Our Pacific neighbours in Vanuatu are dying for a drink

"Water, water everywhere, nor any drop to drink," goes the famed line from the Coleridge poem The Rime of the Ancient Mariner. It's about a thirsty sailor aboard a becalmed ship in a giant, salty, undrinkable ocean, but it could just as easily apply to New Zealand's northern neighbours, blissfully ensconced in their lush green paradise, and dying for a drink.
Vanuatu receives an enormous amount of rainfall, but a safe supply of drinking water is way out of reach for much of the ...
UNICEF NZ: Vanuatu receives an enormous amount of rainfall, but a safe supply of drinking water is way out of reach for much of the country's population

"Water, water everywhere, nor any drop to drink," goes the famed line from the Coleridge poem The Rime of the Ancient Mariner.

It's about a thirsty sailor aboard a becalmed ship in a giant, salty, undrinkable ocean, but it could just as easily apply to New Zealand's northern neighbours, blissfully ensconced in their lush green paradise, and dying for a drink.

On Vanuatu's northern islands, rainfall averages between two to four metres a year. That's heaps! It's more than the West Coast of the South Island.

A huge part of Unicef's work in Vanuatu involves giving people fresh, safe water so that they don't need to worry about ...
UNICEF NZ: A huge part of Unicef's work in Vanuatu involves giving people fresh, safe water so that they don't need to worry about their kids becoming sick.

Have you been to Vanuatu in the rainy season?! It's WET. Like, seriously torrential.

What a sad irony, then, that safe water is so hard to find.

Kiwis have a chance to make an enormous difference to the lives of our Pacific cousins.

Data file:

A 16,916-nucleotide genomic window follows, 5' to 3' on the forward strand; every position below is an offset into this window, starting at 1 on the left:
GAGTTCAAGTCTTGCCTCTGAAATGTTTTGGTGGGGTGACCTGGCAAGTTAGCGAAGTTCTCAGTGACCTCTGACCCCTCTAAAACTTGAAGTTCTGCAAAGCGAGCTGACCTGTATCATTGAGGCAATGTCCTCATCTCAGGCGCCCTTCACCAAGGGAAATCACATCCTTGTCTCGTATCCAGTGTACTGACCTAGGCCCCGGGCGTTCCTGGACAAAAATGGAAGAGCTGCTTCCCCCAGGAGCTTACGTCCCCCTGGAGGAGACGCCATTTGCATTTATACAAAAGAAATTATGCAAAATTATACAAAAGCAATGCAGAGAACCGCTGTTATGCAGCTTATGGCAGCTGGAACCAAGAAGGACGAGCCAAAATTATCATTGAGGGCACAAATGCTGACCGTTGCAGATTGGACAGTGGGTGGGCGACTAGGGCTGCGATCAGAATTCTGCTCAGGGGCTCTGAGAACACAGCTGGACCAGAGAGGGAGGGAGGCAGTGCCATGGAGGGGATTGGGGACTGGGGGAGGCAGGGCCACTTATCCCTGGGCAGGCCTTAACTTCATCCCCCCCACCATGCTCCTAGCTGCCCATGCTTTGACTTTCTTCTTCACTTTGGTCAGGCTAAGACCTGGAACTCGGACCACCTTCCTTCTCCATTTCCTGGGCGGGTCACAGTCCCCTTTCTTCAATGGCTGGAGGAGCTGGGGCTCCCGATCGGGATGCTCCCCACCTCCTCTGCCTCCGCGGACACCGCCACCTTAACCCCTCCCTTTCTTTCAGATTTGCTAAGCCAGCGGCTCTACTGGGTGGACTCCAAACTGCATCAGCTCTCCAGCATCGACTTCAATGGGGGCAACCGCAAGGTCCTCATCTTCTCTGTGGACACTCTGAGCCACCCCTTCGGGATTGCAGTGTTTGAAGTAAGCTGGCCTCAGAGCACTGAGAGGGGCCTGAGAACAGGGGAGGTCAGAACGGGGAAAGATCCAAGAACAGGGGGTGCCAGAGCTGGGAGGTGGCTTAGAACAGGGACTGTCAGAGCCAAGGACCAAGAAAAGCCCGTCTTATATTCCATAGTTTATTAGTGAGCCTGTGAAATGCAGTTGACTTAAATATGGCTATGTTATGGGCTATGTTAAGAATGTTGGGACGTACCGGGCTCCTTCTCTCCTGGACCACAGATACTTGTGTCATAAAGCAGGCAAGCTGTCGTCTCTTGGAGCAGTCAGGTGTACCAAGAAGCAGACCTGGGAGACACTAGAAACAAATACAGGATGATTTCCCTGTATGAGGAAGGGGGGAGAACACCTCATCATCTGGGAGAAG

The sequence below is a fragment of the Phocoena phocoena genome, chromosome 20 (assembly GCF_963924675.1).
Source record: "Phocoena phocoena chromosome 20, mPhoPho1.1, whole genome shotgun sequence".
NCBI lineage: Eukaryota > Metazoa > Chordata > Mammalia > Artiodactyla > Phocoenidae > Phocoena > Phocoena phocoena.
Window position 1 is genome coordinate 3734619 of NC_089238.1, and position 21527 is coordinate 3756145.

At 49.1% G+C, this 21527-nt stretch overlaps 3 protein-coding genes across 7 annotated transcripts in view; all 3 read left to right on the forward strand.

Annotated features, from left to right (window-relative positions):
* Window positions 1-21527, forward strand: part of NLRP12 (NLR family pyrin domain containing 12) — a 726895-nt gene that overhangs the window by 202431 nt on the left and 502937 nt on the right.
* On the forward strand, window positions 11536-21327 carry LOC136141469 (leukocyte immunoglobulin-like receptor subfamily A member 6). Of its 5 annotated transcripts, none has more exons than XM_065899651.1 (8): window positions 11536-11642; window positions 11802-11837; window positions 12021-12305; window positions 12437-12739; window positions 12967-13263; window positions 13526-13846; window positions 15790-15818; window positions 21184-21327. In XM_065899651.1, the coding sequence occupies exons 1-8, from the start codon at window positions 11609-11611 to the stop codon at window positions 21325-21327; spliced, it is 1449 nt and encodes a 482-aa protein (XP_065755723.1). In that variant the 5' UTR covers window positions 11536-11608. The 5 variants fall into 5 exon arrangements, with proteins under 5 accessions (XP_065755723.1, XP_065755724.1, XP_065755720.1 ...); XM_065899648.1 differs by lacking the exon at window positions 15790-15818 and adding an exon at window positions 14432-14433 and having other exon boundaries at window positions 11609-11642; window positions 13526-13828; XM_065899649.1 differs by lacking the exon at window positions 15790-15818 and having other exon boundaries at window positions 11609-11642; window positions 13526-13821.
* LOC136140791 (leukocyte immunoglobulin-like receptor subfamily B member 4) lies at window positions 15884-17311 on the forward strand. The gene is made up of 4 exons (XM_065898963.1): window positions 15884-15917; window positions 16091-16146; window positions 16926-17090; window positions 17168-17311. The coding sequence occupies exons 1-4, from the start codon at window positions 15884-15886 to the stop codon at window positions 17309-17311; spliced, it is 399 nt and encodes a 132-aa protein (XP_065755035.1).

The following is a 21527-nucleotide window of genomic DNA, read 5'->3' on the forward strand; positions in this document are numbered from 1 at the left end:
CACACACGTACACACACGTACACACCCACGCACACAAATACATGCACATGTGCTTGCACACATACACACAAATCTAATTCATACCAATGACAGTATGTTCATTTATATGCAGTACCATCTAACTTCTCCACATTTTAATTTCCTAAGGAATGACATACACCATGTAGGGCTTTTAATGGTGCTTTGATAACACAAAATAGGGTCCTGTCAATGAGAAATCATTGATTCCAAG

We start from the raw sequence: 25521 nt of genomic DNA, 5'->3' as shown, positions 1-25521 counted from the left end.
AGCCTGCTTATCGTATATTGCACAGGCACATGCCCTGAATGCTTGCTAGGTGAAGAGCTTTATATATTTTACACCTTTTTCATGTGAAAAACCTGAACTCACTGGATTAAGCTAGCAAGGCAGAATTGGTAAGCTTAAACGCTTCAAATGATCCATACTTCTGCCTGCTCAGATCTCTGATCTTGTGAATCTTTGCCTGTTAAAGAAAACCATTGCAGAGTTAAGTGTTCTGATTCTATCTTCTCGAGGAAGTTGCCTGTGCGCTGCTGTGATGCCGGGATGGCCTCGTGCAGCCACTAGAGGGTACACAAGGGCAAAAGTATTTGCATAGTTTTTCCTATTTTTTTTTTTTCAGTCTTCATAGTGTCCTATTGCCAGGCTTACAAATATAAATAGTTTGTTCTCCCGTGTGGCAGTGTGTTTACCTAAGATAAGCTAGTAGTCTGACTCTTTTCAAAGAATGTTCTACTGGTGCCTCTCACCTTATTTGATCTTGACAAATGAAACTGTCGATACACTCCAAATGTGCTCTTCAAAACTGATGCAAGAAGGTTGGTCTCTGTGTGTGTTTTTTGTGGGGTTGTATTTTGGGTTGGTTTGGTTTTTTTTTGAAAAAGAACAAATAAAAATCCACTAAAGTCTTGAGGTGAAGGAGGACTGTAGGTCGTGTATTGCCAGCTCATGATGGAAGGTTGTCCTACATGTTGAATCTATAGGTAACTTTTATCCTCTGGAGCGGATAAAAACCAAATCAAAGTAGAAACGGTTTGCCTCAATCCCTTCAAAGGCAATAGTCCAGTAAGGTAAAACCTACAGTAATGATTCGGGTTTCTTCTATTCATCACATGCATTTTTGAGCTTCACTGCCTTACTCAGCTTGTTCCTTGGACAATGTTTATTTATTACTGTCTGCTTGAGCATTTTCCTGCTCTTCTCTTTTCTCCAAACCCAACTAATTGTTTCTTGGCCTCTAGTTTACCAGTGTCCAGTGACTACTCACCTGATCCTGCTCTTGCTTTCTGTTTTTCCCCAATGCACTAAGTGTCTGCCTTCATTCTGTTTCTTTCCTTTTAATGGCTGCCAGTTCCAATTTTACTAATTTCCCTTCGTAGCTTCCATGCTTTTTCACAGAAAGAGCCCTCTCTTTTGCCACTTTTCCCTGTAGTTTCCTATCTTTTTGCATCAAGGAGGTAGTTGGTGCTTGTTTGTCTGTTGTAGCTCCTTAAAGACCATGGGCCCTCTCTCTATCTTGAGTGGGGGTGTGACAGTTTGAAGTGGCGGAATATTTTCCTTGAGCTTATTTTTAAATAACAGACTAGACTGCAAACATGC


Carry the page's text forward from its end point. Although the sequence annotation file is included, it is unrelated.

UNICEF NZ: Kiwis have a chance to make an enormous difference to the lives of our Pacific cousins.

Last year, Havelock North was thrown into chaos when its water supply became compromised. It was a terrible situation - and a deadly one. But that's just normal in Vanuatu.

Many villages are nestled up in the bush-clad hills - away from the relentless mosquitos and oppressive heat, but also from safe water sources.

Women (and it usually is the women) and children might spend a few hours a day walking to and from those sources - ferrying heavy containers full of water.

Vanuatu is still reeling from a devastating hurricane in 2015. And the problem of access to safe drinking water persists.
‍LAWRENCE SMITH/FAIRFAX NZVanuatu is still reeling from a devastating hurricane in 2015. And the problem of access to safe drinking water persists.

I can barely carry a full watering can from the front of my house to the back without spilling half of it. Imagine carrying twenty litres up steep, slippery terrain for kilometres at a time?

And then, when they do have water, it's often not safe to drink.

To the mosquitos and heat, add contamination from animal waste, and that can mean villagers are a long way away from the nearest drinkable water.